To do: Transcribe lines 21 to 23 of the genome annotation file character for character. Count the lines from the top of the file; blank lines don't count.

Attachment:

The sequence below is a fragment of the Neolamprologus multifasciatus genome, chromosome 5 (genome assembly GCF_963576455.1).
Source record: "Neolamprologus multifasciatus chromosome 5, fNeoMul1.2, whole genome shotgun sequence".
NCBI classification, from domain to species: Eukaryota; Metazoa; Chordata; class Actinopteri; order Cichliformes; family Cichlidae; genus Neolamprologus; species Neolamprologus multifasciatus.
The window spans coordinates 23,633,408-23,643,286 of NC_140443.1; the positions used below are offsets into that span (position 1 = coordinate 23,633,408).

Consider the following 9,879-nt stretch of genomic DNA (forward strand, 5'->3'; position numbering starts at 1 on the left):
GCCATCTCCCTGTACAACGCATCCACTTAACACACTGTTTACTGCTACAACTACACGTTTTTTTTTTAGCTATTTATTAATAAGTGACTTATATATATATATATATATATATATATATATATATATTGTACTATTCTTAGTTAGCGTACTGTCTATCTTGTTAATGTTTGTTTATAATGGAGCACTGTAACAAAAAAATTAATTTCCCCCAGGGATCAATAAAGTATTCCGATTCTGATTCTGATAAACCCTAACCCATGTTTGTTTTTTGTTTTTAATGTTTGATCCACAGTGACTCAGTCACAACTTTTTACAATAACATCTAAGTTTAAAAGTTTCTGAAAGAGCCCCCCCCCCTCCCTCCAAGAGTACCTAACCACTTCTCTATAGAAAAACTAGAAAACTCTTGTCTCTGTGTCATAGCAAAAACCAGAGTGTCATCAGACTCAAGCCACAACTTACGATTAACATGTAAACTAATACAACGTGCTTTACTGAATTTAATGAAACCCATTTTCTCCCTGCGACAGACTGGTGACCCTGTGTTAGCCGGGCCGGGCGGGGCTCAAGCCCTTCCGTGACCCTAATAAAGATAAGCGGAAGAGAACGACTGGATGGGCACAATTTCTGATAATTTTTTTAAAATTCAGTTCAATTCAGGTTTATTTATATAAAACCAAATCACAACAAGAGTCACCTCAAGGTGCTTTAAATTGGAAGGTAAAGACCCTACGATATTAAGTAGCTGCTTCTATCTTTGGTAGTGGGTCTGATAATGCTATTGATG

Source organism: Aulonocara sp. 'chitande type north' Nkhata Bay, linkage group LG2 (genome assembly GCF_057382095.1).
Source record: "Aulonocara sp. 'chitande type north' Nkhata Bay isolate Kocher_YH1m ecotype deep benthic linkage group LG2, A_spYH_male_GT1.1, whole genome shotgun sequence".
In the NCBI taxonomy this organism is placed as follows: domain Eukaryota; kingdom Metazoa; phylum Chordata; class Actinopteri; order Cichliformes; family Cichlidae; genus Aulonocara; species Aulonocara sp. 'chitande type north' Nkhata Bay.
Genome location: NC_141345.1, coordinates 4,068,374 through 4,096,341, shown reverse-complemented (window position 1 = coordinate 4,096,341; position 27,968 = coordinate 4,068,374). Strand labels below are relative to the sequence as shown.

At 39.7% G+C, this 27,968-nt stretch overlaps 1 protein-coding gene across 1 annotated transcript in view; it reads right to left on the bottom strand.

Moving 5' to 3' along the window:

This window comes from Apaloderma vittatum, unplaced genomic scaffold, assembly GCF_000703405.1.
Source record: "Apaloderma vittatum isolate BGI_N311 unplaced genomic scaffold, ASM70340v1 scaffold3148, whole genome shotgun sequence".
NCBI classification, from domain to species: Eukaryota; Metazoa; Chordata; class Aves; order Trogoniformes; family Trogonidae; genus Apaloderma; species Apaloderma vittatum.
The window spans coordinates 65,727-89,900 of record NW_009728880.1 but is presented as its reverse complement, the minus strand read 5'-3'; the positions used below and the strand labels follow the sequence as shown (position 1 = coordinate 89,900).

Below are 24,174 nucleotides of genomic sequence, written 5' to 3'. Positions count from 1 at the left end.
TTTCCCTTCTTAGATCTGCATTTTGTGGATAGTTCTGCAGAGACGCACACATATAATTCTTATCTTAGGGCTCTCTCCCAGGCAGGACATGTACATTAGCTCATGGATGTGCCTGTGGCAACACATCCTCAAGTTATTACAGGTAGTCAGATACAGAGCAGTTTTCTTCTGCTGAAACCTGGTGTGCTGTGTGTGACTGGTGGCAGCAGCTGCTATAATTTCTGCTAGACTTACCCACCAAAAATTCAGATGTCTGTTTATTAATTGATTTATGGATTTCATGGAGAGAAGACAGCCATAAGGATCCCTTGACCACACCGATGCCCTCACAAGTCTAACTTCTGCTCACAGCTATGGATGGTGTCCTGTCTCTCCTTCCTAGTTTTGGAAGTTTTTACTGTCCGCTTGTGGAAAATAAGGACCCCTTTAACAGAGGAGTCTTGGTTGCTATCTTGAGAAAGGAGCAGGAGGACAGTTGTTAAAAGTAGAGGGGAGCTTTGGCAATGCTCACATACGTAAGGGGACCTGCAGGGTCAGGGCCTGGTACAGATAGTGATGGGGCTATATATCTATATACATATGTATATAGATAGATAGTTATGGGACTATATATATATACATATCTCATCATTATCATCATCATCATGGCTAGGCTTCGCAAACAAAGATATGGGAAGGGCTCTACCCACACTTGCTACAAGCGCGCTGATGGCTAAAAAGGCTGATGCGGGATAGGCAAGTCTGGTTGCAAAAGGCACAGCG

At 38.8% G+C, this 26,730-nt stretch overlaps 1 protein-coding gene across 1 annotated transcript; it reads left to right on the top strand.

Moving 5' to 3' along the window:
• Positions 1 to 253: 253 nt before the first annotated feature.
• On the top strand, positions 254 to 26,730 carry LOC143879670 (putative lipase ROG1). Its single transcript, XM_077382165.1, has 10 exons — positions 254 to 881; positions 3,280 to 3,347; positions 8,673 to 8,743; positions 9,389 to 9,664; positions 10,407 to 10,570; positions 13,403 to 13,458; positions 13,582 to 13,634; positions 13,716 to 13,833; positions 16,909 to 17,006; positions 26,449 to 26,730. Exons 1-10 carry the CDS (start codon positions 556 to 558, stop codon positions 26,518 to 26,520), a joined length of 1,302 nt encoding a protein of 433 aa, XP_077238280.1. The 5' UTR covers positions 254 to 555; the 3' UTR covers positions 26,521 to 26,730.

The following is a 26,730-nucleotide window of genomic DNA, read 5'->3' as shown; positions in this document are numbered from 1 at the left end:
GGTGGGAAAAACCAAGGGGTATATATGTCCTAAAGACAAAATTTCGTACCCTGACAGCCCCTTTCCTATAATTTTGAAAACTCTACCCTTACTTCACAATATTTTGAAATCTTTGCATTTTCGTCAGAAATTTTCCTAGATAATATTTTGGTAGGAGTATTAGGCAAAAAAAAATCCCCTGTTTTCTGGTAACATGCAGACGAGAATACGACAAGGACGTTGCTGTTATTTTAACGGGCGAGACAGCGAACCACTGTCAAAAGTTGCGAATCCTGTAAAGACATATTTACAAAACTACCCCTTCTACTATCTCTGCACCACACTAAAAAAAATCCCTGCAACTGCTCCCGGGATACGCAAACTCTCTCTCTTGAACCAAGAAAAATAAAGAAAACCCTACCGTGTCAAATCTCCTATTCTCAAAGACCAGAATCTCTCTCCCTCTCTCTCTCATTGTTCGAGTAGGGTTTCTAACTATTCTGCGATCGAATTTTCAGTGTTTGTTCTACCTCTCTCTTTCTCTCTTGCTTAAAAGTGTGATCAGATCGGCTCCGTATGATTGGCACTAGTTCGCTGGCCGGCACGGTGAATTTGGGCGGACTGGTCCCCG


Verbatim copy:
• Positions 1 to 253: 253 nt before the first annotated feature.
• On the top strand, positions 254 to 26,730 carry LOC143879670 (putative lipase ROG1). Its single transcript, XM_077382165.1, has 10 exons — positions 254 to 881; positions 3,280 to 3,347; positions 8,673 to 8,743; positions 9,389 to 9,664; positions 10,407 to 10,570; positions 13,403 to 13,458; positions 13,582 to 13,634; positions 13,716 to 13,833; positions 16,909 to 17,006; positions 26,449 to 26,730. Exons 1-10 carry the CDS (start codon positions 556 to 558, stop codon positions 26,518 to 26,520), a joined length of 1,302 nt encoding a protein of 433 aa, XP_077238280.1. The 5' UTR covers positions 254 to 555; the 3' UTR covers positions 26,521 to 26,730.

The following is a 26,730-nucleotide window of genomic DNA, read 5'->3' as shown; positions in this document are numbered from 1 at the left end: